Health Benefits Limited says it needs to engage more with District Health Boards as it implements a work programme that has been the target of criticism.
The Government's flagship initiative was set up in 2010 to find $700 million of savings by consolidating some of the back-office functions of district health boards.
A document obtained by Radio New Zealand News says HBL is the single biggest threat to the public health system in a generation and bears a striking resemblance to a ponzi scheme.
The informal memo written by a senior manager of a DHB outlines concerns about cost over-runs and delays to projects, and money coming out of boards and not coming back to frontline services.
HBL's chief executive David Wood said on Tuesday there have not been cost over-runs in the programme and it is working with DHBs to rethink the rollout of a finance system.
Mr Wood concedes there has been opaqueness in HBL's dealings with DHBs and the issues raised in the document are being addressed.
A new management and a new approach are coming into the company and HBL intends to work in close partnership with district health boards.
The Auditor-General's office says it is aware of concern within the sector, but has not been asked to investigate the matter.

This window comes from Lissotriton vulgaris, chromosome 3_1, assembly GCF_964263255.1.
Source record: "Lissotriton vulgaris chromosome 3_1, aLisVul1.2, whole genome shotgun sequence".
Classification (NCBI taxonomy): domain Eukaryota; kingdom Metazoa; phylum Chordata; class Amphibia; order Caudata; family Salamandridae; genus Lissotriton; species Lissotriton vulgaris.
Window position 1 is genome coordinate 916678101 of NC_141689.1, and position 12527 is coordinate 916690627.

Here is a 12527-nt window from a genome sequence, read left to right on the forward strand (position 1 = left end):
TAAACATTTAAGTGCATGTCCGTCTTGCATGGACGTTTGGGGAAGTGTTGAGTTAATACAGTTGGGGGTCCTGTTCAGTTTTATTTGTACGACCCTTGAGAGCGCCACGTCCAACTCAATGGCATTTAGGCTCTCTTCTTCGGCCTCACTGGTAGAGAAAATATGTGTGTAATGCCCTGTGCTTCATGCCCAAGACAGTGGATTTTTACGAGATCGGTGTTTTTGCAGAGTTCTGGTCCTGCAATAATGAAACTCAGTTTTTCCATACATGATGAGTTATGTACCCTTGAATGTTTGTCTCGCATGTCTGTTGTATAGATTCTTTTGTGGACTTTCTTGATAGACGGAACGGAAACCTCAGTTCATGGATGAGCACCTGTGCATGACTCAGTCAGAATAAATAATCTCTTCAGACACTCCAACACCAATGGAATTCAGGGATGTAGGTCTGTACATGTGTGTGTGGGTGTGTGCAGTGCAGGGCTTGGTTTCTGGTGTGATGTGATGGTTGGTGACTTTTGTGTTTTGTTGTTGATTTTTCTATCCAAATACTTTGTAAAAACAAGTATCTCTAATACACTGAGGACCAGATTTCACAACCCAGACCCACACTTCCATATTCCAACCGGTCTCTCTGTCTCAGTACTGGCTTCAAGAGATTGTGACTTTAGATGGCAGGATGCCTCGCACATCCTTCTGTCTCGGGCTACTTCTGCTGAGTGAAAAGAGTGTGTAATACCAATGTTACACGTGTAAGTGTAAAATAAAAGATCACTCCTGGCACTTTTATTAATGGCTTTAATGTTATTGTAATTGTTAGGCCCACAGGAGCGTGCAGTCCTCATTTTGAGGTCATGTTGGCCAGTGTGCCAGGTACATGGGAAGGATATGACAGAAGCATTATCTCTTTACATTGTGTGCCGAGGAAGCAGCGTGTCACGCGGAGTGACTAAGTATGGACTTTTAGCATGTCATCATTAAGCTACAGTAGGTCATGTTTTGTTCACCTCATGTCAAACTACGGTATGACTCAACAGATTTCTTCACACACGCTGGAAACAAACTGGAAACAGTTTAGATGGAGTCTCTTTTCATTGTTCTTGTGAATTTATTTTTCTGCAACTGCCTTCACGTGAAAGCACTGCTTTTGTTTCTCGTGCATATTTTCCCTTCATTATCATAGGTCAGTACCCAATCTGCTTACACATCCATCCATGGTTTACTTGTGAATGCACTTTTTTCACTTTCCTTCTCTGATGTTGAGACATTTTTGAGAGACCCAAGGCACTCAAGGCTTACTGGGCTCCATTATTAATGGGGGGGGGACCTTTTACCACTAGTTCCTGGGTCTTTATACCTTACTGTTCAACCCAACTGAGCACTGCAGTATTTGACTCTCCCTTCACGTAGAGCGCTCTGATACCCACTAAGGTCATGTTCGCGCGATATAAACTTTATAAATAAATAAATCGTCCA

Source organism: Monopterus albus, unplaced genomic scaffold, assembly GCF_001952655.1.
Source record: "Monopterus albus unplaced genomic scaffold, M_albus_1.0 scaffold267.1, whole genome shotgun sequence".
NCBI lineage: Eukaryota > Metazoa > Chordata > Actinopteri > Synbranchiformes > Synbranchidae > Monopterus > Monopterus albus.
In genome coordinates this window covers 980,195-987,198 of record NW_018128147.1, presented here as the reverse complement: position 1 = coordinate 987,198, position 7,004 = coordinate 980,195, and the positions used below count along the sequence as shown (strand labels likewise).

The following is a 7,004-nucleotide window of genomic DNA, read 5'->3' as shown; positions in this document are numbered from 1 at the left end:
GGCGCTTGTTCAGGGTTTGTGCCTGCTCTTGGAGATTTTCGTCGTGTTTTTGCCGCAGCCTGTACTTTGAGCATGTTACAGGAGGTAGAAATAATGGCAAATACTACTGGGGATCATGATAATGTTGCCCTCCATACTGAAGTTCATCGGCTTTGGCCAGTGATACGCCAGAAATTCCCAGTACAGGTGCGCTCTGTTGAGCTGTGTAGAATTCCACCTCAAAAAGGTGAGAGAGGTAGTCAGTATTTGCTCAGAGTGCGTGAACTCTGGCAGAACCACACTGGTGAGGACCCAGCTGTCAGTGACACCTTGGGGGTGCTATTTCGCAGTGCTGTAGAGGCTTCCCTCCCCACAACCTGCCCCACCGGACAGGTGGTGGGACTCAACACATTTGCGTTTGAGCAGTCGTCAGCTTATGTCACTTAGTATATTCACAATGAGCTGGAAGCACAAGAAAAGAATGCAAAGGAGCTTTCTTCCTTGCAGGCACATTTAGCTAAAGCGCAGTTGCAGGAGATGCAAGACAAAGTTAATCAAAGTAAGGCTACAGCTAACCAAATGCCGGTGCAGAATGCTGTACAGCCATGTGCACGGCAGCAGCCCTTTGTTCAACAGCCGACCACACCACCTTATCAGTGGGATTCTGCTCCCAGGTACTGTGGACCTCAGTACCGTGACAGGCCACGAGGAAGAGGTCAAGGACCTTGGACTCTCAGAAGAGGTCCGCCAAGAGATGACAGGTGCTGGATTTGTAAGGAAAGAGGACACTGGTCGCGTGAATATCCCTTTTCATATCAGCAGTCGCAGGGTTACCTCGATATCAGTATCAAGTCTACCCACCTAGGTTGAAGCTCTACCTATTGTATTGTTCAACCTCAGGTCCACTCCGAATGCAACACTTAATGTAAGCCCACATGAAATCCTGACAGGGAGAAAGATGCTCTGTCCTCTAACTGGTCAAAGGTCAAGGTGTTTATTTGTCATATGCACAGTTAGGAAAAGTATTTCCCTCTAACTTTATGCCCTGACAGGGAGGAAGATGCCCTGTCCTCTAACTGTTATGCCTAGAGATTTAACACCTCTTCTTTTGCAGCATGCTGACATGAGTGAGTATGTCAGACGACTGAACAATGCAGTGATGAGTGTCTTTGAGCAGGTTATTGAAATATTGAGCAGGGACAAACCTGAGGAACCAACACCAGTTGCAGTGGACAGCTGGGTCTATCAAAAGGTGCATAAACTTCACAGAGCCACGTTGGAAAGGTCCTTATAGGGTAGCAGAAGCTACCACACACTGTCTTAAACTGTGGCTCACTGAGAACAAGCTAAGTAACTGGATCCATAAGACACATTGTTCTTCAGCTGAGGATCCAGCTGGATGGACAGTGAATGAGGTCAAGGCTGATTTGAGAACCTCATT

Pure politics, says Government
The Government on Tuesday said any claims that Health Benefits Limited resembles a ponzi scheme are pure politics.
Health Minister Tony Ryall wasn't in the House to answer questions, but associate minister Jo Goodhew answered on his behalf. "Any claims of ponzi schemes, 12 weeks out from an election, certainly sound like the sort of political rhetoric we would expect," she said.
A group letter from chief financial officers of DHBs was tabled in the House last week expressing their severely diminished confidence in the programme.
Association of Salaried Medical Specialists executive director Ian Powell said it has had these concerns expressed to it privately by DHB managers for some time.
"The difficulty is that they feel that in the current climate that there's so much politics attached to the Health Benefits Ltd initiative that they can't really give voice to their concerns and that their voice is muted."
Labour's health spokesperson Annette King said she understood huge pressure had been put on DHBs to comply with the initiative.
"That pressure comes right from the top, so any responsibility for this project in terms of it costing taxpayers lots of money and not working goes straight to the minister."
Ms King said questions had been raised about HBL for a year, and something needed to happen.
She said it was public money and when public financial officers, in particular, said they were very concerned about the project then people needed "to sit up and listen".